A frequently gorgeous comedy that pretty much amounts to nothing, “The Politician” is a brittle satire without a point of view. This lush production from Ryan Murphy, Brad Falchuk and Ian Brennan marks the “Glee” team’s return to high school and the first of many productions for Netflix.
Set in the stratospheric wealth of Santa Barbara, California, it stars Ben Platt as Payton Hobart, the adopted son of tycoons (Gwyneth Paltrow and Bob Balaban). He has known since age 7 that he’s going to be president of the United States. His first step is to get elected class president before graduating high school and going, naturally, to Harvard.
His election efforts are complicated by the presence of his former mentor and lover, River (David Corenswet), as his rival. Payton is surrounded by a staff of hyper-articulate “strategists” who speak in complete paragraphs. Everybody here seems 17-going-on-40 in all of the least interesting ways.
Payton’s precociousness never rises to the level of charming weirdness found in “Rushmore.” Nor is he a villain of the “American Psycho” variety. He’s neither likable, frightening nor terribly interesting.
A curious subplot features a mother figure (Jessica Lange) milking her child’s (Zoey Deutch) cancer for every ounce of sympathy, a subject well worked-over in Hulu’s “The Act.”
The Santa Barbara setting and opulent houses offer viewers nice things to look at. Sadly, “The Politician” seems too in love with all of the money and good taste on display to say much about it.
- One week in to the new network season, several patterns have emerged. Last Sunday’s Emmy Awards show on Fox demonstrated that creatively, networks are pretty much an afterthought.
New series presented this week featured a lot of familiar faces in lead and supporting roles, from Jimmy Smits (“West Wing”) and Kal Penn (“House”) to fleeting glimpses of old favorites like Marg Helgenberger (“CSI”) on “All Rise,” Christine Lahti (“Chicago Hope”) on “Evil” and Donald Faison (“Scrubs”) on “Emergence.”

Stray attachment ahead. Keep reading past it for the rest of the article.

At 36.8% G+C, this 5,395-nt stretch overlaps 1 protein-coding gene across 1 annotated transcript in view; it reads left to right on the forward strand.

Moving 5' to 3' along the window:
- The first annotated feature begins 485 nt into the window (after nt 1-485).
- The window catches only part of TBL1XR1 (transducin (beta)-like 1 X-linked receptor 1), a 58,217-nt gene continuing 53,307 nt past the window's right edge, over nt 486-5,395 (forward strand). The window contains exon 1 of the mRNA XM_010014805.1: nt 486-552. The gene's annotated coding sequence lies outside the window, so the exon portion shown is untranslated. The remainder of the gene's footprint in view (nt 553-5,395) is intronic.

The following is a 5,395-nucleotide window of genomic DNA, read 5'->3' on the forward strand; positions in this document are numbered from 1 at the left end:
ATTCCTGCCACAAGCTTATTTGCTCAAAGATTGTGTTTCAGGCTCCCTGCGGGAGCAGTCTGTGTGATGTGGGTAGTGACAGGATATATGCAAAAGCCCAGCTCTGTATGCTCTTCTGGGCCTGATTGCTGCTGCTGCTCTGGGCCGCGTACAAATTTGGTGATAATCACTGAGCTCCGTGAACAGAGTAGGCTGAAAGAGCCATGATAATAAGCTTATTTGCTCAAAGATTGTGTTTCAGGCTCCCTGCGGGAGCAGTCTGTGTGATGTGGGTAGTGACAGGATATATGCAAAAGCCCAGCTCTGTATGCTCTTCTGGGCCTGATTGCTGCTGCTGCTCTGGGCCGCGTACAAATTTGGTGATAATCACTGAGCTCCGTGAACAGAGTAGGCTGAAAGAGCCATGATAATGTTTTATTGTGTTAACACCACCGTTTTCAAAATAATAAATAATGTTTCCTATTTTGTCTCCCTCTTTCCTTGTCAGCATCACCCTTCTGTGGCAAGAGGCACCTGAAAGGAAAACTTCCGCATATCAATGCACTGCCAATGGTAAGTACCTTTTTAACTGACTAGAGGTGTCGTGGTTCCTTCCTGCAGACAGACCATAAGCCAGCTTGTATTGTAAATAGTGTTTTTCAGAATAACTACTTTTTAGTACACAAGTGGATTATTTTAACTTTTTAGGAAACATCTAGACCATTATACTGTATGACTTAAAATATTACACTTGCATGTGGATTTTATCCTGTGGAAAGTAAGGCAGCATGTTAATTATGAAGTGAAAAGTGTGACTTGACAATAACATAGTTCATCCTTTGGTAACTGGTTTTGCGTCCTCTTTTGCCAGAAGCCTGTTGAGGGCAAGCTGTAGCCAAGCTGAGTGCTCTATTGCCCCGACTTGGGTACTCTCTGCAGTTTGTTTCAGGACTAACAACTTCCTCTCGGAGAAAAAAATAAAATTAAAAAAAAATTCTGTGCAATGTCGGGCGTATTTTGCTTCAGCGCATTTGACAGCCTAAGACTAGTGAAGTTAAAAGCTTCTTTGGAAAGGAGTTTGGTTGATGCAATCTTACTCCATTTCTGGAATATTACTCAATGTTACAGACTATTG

In addition to familiar faces, we’ve seen efforts to reach out to audiences that networks have long ignored. CBS has debuted several new series with African American leads. There are at least two shows about the immigrant experience, and a new comedy (“Perfect Harmony”) set in Kentucky. And just last night, we had three shows (“Perfect Harmony,” “The Unicorn” and “Carol’s Second Act”) about older characters starting over.
After decades of yuppie characters, we’re seeing the old, rural and (gasp!) even the poor. Hemorrhaging ratings, network are reaching for every viewer they can get.
- Amazon Prime’s comedy “Transparent” concludes with a full-length movie musical. Nothing like whine and song.
A killer targets mob big shots on “Hawaii Five-0” (7 p.m., CBS, TV-14).
- One less minivan on “American Housewife” (7 p.m., ABC, TV-PG).
- World Cup madness on “Fresh Off the Boat” (7:30 p.m., ABC, TV-PG).
- Awaiting word on “Magnum PI” (8 p.m., CBS, TV-14).
- An old case gets colder every day on “Blue Bloods” (9 p.m., CBS, TV-14).
- “20/20” (8 p.m., ABC) features an interview with Siegfried and Roy.
- Charlotte Flair and The Miz host “WWE Smackdown’s Greatest Hits” (7 p.m., Fox). Fox’s fall schedule is heavy on sports and spectacles like this.
- “Great Performances” (8 p.m., PBS, TV-PG) celebrates Bach.
- A “Voces” presentation, “Adios Amor: The Search For Maria Moreno” (9 p.m., PBS, TV-PG) recalls the largely forgotten story of a labor organizer and mother of 12 who paved the way for the farmworkers’ struggle associated with Cesar Chavez.
A rape victim with a reputation for witchcraft leads a rebellion against medieval corruption in the hallucinatory 1973 Japanese animated erotic fantasy “Belladonna of Sadness” (1 a.m., TCM, TV-MA).